Trust, integrity, and pride highlighted at IPAA National Summit
IPAA National Summit participants from left to right: Belinda Drew, Elizabeth Tydd, Prof Glyn Davis, Brigid Monagle, Mark Webb
The Institute of Public Administration Australia’s National Summit brought together state and federal perspectives on crucial issues affecting today’s public service.
Across Australia, public servants are experiencing integrity and trust challenges and are seeking ways to strengthen trust with citizens.
At our recent IPAA National Summit, our panel of leading public servants, chaired by Mark Webb FIPAA, Chief Executive of the NSW Department of Parliamentary Services and President of IPAA NSW, shared their thoughts on these issues and reminded public servants that they have much to be proud of.
Feeling pride in public service
Professor Secretary Glyn Davis AC, Department of the Prime Minister and Cabinet, highlighted some of the work he has seen public servants do at the coalface, including at the NDIS.
“Watching a small group of public servants make very difficult choices around the services that should be provided to NDIS participants and the care with which they did it, the interactive way they operated with the people they were working with, the determination to use all of the resources they had to get a better outcome for these people, just reminded me what we get to do in the public service and why it’s worth being here,” he said.
For Belinda Drew, Deputy Director-General, Communities, Department of Treaty, Aboriginal and Torres Strait Islander Partnerships, Communities and the Arts, Queensland, well-executed collaboration was another big point to celebrate.
“To engage collaboratively across government and between governments and organisations outside of government, when that magic occurs, that work to achieve a policy or program objective, that truly is awesome,” Deputy Director-General Drew said.
In similar vein, Brigid Monagle, Commissioner, Victorian Public Sector Commission, highlighted how people pull together to achieve a common goal, particularly in times of crisis.
“During the COVID years, in Victoria but indeed across Australia, I was so proud of the role my colleagues in the Victorian public service played in responding to that.”
All panellists agreed that integrity was absolutely essential for good public service and needed to be reflected in everyday behaviours and interactions within and outside of organisations.
“There are three things that matter in integrity…it’s culture, systems and accountability,” Secretary Davis said.
“It’s got to be more than not being corrupt. It has to be all about every interaction and every move we make in the workplace, being in pursuit of the public interest,” Commissioner Monagle added.
To drive this, Elizabeth Tydd, Information Commissioner, Information and Privacy Commission NSW, recommended to take a step back and look at the authorising environment and have a harm mitigation strategy in place.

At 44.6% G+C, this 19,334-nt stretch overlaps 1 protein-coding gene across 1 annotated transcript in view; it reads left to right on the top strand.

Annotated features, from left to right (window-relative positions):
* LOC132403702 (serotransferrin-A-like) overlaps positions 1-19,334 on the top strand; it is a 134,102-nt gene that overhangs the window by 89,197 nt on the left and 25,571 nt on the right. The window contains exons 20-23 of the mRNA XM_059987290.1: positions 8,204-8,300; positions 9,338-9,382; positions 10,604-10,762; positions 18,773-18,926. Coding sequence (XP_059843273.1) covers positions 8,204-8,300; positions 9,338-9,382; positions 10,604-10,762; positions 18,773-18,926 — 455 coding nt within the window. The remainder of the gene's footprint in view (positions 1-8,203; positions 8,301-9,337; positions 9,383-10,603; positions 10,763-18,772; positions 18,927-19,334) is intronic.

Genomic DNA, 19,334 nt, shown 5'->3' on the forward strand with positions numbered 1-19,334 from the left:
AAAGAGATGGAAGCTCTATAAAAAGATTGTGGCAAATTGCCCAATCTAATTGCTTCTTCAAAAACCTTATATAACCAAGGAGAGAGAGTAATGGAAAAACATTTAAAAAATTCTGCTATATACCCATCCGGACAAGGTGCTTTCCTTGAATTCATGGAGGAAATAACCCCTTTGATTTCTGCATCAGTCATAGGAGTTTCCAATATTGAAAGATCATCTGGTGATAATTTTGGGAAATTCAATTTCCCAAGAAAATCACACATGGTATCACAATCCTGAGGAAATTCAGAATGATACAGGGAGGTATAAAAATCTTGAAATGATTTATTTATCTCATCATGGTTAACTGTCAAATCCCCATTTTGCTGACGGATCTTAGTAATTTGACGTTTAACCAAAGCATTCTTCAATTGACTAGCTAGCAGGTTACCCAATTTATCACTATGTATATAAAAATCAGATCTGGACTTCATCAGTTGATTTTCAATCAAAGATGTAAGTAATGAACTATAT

“I treat it a bit like risk management: what are the harms that we know, what are the harms that are unknown or latent that might exist in this new system, this new way of operating? What are downstream and upstream impacts, and what would mitigate those risks?”
Integrity is intrinsically connected to trust in public service, which enables people within government to do their best work for Australia’s communities.
“Our policies and programs are not going to have the desired effect unless our communities trust and can rely on them,” Commissioner Monagle said.
Deputy Director-General Drew noted that this level of trust is best built through a feeling of connection with community.
“I reflect on that in the context of our agency’s work in community recovery. When a disaster occurs and people are severely impacted – the sense that you’re there for that community, ready to respond to their needs and issues as they emerge in what are often chaotic environments, is really critical.”
“In non-disaster times, having the relationships, building that proximity with those communities over time really helps in moments when delivery has to happen rapidly,” she said.
A level of trust outside the public service also requires a culture of trust within it and leaders need to remind everyone they have a role to play.
“Culture lives at the intersection between values or what people value and everyday behaviour,” Deputy Director-General Drew said.
“At times that includes being a bit vulnerable yourself and say ‘I got it wrong’ or ‘as a team we didn’t take that in the right direction.’”
Safely leveraging technology
Using technology influences perceptions of trust and integrity. Taking this opportunity to transform services and inform decision making requires governments to look more carefully at systems, procurement and IP rights, according to Commissioner Tydd.
“When we’re using technology as governments, we need to realise we’re not the tech experts. We’ll be reliant on industry, and industry has a great deal of power.”
“We need to better prepare ourselves to ensure that our systems, particularly systems of procurement are such as to preserve the fundamental human rights not only vested on citizens through statute but also that we underpin our democratic system of government.”
Secretary Davis highlighted the role of stewardship in making trust and integrity truly sing in the public service.
“That emphasis on stewardship that you’ve been hearing from Minister Katy Gallagher in relation to the APS and from APS leaders, is, in a sense, a recognition that it’s time to rethink that philosophy of a narrow and thin public sector and to remember that we need capability for bad times, for problems that don’t arise often but need serious attention when they do.
“In one way it’s a truly permanent public service, and it’s our job to ensure that it stays so.
“Our public services are full of honourable people pursuing an honourable mission in the interests of the country.”